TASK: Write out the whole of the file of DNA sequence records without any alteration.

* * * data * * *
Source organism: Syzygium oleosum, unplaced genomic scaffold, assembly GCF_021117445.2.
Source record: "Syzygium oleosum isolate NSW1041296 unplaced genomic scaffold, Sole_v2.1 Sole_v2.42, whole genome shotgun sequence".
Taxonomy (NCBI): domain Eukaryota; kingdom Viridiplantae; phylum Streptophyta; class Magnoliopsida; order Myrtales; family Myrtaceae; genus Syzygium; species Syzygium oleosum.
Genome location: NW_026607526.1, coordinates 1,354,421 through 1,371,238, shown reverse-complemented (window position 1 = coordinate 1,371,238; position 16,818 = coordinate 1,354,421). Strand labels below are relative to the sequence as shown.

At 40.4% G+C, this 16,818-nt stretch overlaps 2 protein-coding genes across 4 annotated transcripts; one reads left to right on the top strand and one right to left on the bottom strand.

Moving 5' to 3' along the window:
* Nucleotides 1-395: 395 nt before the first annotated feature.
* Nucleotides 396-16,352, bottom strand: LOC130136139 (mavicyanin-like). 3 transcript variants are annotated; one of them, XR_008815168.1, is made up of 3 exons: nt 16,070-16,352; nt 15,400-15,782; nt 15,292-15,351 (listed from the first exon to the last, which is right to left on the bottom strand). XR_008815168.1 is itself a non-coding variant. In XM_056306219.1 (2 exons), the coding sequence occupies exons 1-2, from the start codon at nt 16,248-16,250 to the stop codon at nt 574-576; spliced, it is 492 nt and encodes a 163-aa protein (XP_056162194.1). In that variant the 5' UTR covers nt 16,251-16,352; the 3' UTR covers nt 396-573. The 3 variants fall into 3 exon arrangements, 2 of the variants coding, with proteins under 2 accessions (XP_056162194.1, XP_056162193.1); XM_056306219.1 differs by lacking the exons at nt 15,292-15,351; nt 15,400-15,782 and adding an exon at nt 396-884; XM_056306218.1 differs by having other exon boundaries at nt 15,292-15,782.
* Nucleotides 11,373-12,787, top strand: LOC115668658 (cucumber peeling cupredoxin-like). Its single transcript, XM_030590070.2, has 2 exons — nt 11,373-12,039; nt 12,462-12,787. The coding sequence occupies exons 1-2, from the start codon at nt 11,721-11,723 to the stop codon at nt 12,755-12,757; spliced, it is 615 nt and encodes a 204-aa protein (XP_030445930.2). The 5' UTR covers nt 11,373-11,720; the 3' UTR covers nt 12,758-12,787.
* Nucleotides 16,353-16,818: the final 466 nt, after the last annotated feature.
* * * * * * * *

Source organism: Syzygium oleosum, unplaced genomic scaffold, assembly GCF_021117445.2.
Source record: "Syzygium oleosum isolate NSW1041296 unplaced genomic scaffold, Sole_v2.1 Sole_v2.42, whole genome shotgun sequence".
Taxonomy (NCBI): domain Eukaryota; kingdom Viridiplantae; phylum Streptophyta; class Magnoliopsida; order Myrtales; family Myrtaceae; genus Syzygium; species Syzygium oleosum.
Genome location: NW_026607526.1, coordinates 1,354,421 through 1,371,238, shown reverse-complemented (window position 1 = coordinate 1,371,238; position 16,818 = coordinate 1,354,421). Strand labels below are relative to the sequence as shown.

At 40.4% G+C, this 16,818-nt stretch overlaps 2 protein-coding genes across 4 annotated transcripts; one reads left to right on the top strand and one right to left on the bottom strand.

Moving 5' to 3' along the window:
* Nucleotides 1-395: 395 nt before the first annotated feature.
* Nucleotides 396-16,352, bottom strand: LOC130136139 (mavicyanin-like). 3 transcript variants are annotated; one of them, XR_008815168.1, is made up of 3 exons: nt 16,070-16,352; nt 15,400-15,782; nt 15,292-15,351 (listed from the first exon to the last, which is right to left on the bottom strand). XR_008815168.1 is itself a non-coding variant. In XM_056306219.1 (2 exons), the coding sequence occupies exons 1-2, from the start codon at nt 16,248-16,250 to the stop codon at nt 574-576; spliced, it is 492 nt and encodes a 163-aa protein (XP_056162194.1). In that variant the 5' UTR covers nt 16,251-16,352; the 3' UTR covers nt 396-573. The 3 variants fall into 3 exon arrangements, 2 of the variants coding, with proteins under 2 accessions (XP_056162194.1, XP_056162193.1); XM_056306219.1 differs by lacking the exons at nt 15,292-15,351; nt 15,400-15,782 and adding an exon at nt 396-884; XM_056306218.1 differs by having other exon boundaries at nt 15,292-15,782.
* Nucleotides 11,373-12,787, top strand: LOC115668658 (cucumber peeling cupredoxin-like). Its single transcript, XM_030590070.2, has 2 exons — nt 11,373-12,039; nt 12,462-12,787. The coding sequence occupies exons 1-2, from the start codon at nt 11,721-11,723 to the stop codon at nt 12,755-12,757; spliced, it is 615 nt and encodes a 204-aa protein (XP_030445930.2). The 5' UTR covers nt 11,373-11,720; the 3' UTR covers nt 12,758-12,787.
* Nucleotides 16,353-16,818: the final 466 nt, after the last annotated feature.